the non-negative integers, (ii) a set of time-varying properties, called fluents, and a set of events. The
EC language includes the sorted predicates given in this slide, where e is an event variable, f is a fluent
variable and t is a time variable.
The predicate happens(e, t) indicates that event actually occurs at time-point t; the predicate
initiates(e,f,t) (resp. terminates(e,f,t)) means that if event e were to occur at t it would cause fluent f to
be true (resp. false) immediately afterwards. The predicate holdsAt(f,t) indicates that fluent f is true at t.
Fluents could be seen as state-based features that become true or false over time depending of the
occurrence of events and effects that events have on them (i.e. whether they initiate or terminate them).
Events instead are assumed to be atomic, in the sense that their occurrence is instantaneous. Event do
not have a duration.

11

Every Event Calculus description includes two main theories.
(1) a core collection of domain-independent axioms (or rules) that describe general principles for

deciding when fluents hold or do not hold at particular time-points.
(2) a collection of domain-dependent axioms, describing the particular effects of events, using the

predicates initiates(.) and terminates(.). The domain dependent theory includes also axioms stating
the occurrence of specific events at specific time points, using the predicate happens(.), often
referred to as a narrative, and axioms about what is true and false at the initial state, using the
predicate initially(.).

12

We give in this slide the domain-independent axiomatisation of Event Calculus. This is a simplified
version. More complex axiomatisations have been proposed, but the general principles formalised
here are at the core of many axiomatisation of Event Calculus.
The axioms apply to any planning problem domain as they describe general principles of effects of
events and persistency of state-based properties.
The predicate clipped(.) defined in the third axiom is an auxiliary predicate that expresses the
occurrence of an event between two time points that terminates a fluent.
The main characteristic of this axiomatization is that it does not explicitly define when fluents are
false. The “holdsAt” predicate refers only to fluents being true at a particular time point. This is
because the above axiomatization assumes a close world assumption. Any fluent that cannot be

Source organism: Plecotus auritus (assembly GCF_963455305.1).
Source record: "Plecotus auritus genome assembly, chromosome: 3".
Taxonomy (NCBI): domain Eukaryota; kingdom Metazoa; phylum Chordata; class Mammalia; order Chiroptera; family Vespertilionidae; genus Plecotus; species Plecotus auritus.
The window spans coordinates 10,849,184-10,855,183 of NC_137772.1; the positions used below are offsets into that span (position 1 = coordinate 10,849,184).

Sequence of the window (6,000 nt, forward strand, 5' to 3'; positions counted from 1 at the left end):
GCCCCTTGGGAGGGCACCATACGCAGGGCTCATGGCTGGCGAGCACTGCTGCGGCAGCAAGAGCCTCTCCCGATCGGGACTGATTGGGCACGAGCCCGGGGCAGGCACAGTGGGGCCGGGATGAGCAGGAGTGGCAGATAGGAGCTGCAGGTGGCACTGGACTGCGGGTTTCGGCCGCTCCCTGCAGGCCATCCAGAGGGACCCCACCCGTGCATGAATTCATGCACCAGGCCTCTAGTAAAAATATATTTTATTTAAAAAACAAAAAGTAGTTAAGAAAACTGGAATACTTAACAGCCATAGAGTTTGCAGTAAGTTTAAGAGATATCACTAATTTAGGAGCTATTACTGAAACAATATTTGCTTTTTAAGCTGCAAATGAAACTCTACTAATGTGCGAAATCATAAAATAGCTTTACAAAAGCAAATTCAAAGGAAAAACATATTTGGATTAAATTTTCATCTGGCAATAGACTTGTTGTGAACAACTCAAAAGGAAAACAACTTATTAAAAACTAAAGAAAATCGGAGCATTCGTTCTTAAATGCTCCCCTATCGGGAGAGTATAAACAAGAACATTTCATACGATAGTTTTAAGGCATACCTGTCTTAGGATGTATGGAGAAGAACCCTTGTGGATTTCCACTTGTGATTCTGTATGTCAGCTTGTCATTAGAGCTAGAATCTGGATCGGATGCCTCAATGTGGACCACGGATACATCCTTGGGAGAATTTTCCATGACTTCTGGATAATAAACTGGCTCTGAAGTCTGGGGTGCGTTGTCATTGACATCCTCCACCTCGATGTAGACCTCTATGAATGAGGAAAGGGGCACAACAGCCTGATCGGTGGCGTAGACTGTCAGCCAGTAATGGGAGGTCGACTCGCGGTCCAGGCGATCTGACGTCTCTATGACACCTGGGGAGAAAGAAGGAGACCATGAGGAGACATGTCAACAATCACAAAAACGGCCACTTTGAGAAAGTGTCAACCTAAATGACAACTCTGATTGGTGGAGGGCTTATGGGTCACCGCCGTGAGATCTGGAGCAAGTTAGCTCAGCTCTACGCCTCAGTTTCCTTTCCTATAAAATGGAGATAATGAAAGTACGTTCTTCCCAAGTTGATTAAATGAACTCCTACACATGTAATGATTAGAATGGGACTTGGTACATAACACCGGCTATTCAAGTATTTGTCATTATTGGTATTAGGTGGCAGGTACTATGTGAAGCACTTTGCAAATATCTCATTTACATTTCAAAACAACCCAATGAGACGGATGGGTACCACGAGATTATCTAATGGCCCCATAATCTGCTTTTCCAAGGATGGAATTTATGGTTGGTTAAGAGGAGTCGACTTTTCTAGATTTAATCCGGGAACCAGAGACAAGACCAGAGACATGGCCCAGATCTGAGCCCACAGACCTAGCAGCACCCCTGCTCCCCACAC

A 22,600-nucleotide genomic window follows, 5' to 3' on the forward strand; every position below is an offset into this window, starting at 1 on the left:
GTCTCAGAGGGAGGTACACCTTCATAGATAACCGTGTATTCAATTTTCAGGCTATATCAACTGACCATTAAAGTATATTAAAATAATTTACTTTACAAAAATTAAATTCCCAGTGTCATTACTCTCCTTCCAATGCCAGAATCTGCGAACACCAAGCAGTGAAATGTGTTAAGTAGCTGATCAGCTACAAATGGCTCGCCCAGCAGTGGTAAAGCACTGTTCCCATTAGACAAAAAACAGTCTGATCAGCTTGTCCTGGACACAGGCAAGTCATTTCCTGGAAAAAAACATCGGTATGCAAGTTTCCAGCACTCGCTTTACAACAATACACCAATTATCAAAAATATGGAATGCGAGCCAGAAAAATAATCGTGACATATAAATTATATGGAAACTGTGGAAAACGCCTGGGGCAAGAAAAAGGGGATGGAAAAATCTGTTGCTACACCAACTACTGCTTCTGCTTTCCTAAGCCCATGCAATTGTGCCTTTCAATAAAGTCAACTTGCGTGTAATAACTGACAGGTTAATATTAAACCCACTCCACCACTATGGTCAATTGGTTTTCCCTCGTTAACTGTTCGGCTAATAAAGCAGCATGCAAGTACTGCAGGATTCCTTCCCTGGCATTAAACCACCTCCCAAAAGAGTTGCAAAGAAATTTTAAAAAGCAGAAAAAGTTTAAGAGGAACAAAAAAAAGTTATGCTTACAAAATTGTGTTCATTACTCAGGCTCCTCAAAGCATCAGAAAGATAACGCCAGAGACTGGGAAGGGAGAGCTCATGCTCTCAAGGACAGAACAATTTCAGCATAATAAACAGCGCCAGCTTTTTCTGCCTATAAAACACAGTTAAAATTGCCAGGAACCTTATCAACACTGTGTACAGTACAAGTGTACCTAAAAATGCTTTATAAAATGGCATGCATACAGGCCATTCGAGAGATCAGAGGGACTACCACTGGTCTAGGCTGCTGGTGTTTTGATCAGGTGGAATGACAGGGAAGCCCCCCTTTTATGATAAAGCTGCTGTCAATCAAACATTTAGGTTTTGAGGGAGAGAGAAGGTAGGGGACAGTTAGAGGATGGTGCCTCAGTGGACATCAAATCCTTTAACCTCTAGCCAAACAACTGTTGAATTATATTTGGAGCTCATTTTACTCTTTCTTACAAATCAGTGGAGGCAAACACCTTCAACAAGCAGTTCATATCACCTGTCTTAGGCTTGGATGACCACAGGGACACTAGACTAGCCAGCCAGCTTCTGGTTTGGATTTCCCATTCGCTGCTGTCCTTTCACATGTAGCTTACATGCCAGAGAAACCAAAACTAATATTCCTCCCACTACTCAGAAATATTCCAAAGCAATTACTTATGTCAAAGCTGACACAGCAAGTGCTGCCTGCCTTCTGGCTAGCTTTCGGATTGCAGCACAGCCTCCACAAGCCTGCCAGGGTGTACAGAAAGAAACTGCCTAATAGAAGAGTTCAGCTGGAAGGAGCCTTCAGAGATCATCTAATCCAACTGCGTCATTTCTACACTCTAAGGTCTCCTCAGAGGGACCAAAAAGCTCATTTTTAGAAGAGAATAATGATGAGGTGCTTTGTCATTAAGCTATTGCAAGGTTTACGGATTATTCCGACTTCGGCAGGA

proved to be true at a given time point is assumed to be false. This close world assumption plays an
important role in the definition of this simplified EC axiomatisation. In general, a more elaborated
axiomatisation would be needed that expresses when a fluent is defined to be true and also when it
is defined to be false. The falsity of a fluent can be defined with an axiom that is symmetric to
axiom (ii), and that uses instead a second auxiliary predicate called “declipped”.
Below is an example of the additional axioms that would be needed to define the falsity of fluents:

holdsAt(neg(f),t2) ← happens(a,t1), terminates(a,f,t1), t1 < t2, not declipped(t1,f,t2) declipped(t1,f,t) ← happens(a, t2), initiates(e, f, t2), t1 < t2, t2 < t 13 The second component of an EC formalisation of a planning problem description is the domain- dependent axiomatization. This normally includes: 1) set of rules that specifies the effect of individual actions on state-based fluents. Effects of actions may depends on the current state as well as the occurrence of other actions. One possible assumption that we can make is that only one action can occur at a given time. In this case, effects of actions may simply depend on what is true or false at the current time point when the action is applied. The effect of actions is captured by the definition of initiates and terminates predicates. The body of these rules can therefore include literals with predicates “holdsAt”. 2) definition of the initial state. This is a set of facts fully defining the fluents that are initially true. Fluents that are false at the beginning do not need to be specified, since, by the close world assumption, what is not true is implicitly assumed to be false. 3) integrity constraints on the occurrence of actions may also be included in the domain dependent axiomatisation. 14 Given an Event Calculus formalisation of a planning problem, and a goal, it is possible to define the notion of a plan in terms of ground literals of events that lead the goal, and temporal constraints that these events have to satisfy. The EC formalisation may also include integrity constraints on the occurrence of events. In this case, the set of events that constitute a plan, together with the EC theories, will have to be consistent with the given integrity constraints. It is easy to see that the conditions that a plan has to satisfy matches the conditions of an abductive solution, where the knowledge base is given by the two theories of domain independent and domain dependent EC axiomatisation. An EC planning problem can therefore be reduced to an abductive task where the set of abducibles is given by the set A = {happens(.), < (.)}. The “<“ predicates are over time variables. 15 We consider here a simple shopping trip problem where an agent has to plan a trip to go to different places in order to buy different items. This example is extracted from the Russell&Norvik textbook, where it is instead expressed using the STRIPS language. We show here how we can instead formulate it as an Event Calculus Abductive Planning problem and solve it using a general purpose abductive proof procedure. Three main components need to be defined: 1) Domain Independent Event Calculus theory. The axioms given in slide 13 are represented here. We will consider this simplified version of DI axiomatisation of Event Calculus in our course. Note that the axiomatization given in this slide includes a predicate “time”, to define the sort of type time, and the predicate “<”. This is a “relational operator” for expressing constraints over finite domains. The variables are in this case of type integer and constraints over integer domains can be expressed using the following relational operators: =; =/=; <; =<; >=; >.